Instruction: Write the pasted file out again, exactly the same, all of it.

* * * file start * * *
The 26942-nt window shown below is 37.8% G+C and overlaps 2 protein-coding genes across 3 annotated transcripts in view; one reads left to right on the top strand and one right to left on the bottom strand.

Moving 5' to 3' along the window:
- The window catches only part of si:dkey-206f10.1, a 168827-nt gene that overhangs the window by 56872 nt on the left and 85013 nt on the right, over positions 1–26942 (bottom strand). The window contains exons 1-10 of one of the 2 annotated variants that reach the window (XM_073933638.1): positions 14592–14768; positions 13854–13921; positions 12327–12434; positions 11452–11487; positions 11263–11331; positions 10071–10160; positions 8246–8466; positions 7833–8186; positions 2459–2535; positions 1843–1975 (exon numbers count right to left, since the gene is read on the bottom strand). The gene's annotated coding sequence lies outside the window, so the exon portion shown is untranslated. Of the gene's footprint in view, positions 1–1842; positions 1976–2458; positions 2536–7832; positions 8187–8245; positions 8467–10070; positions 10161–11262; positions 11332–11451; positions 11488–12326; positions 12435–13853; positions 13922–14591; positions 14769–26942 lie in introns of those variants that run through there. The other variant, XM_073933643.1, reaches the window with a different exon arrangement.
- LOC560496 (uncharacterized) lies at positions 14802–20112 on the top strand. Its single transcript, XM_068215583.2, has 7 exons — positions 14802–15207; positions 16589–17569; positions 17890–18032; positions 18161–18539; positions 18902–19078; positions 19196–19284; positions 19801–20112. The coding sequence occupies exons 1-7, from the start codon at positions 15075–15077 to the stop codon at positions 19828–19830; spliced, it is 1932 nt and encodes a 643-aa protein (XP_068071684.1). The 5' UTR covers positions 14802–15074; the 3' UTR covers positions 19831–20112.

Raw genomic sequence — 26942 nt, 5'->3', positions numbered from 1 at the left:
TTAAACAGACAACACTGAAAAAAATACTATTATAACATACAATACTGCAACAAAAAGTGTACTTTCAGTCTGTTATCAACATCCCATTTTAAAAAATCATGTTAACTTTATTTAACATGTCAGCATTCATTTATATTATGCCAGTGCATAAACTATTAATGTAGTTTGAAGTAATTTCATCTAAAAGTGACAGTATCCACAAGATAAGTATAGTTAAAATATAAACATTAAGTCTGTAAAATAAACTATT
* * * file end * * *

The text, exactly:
The 26942-nt window shown below is 37.8% G+C and overlaps 2 protein-coding genes across 3 annotated transcripts in view; one reads left to right on the top strand and one right to left on the bottom strand.

Moving 5' to 3' along the window:
- The window catches only part of si:dkey-206f10.1, a 168827-nt gene that overhangs the window by 56872 nt on the left and 85013 nt on the right, over positions 1–26942 (bottom strand). The window contains exons 1-10 of one of the 2 annotated variants that reach the window (XM_073933638.1): positions 14592–14768; positions 13854–13921; positions 12327–12434; positions 11452–11487; positions 11263–11331; positions 10071–10160; positions 8246–8466; positions 7833–8186; positions 2459–2535; positions 1843–1975 (exon numbers count right to left, since the gene is read on the bottom strand). The gene's annotated coding sequence lies outside the window, so the exon portion shown is untranslated. Of the gene's footprint in view, positions 1–1842; positions 1976–2458; positions 2536–7832; positions 8187–8245; positions 8467–10070; positions 10161–11262; positions 11332–11451; positions 11488–12326; positions 12435–13853; positions 13922–14591; positions 14769–26942 lie in introns of those variants that run through there. The other variant, XM_073933643.1, reaches the window with a different exon arrangement.
- LOC560496 (uncharacterized) lies at positions 14802–20112 on the top strand. Its single transcript, XM_068215583.2, has 7 exons — positions 14802–15207; positions 16589–17569; positions 17890–18032; positions 18161–18539; positions 18902–19078; positions 19196–19284; positions 19801–20112. The coding sequence occupies exons 1-7, from the start codon at positions 15075–15077 to the stop codon at positions 19828–19830; spliced, it is 1932 nt and encodes a 643-aa protein (XP_068071684.1). The 5' UTR covers positions 14802–15074; the 3' UTR covers positions 19831–20112.

Raw genomic sequence — 26942 nt, 5'->3', positions numbered from 1 at the left:
TTAAACAGACAACACTGAAAAAAATACTATTATAACATACAATACTGCAACAAAAAGTGTACTTTCAGTCTGTTATCAACATCCCATTTTAAAAAATCATGTTAACTTTATTTAACATGTCAGCATTCATTTATATTATGCCAGTGCATAAACTATTAATGTAGTTTGAAGTAATTTCATCTAAAAGTGACAGTATCCACAAGATAAGTATAGTTAAAATATAAACATTAAGTCTGTAAAATAAACTATT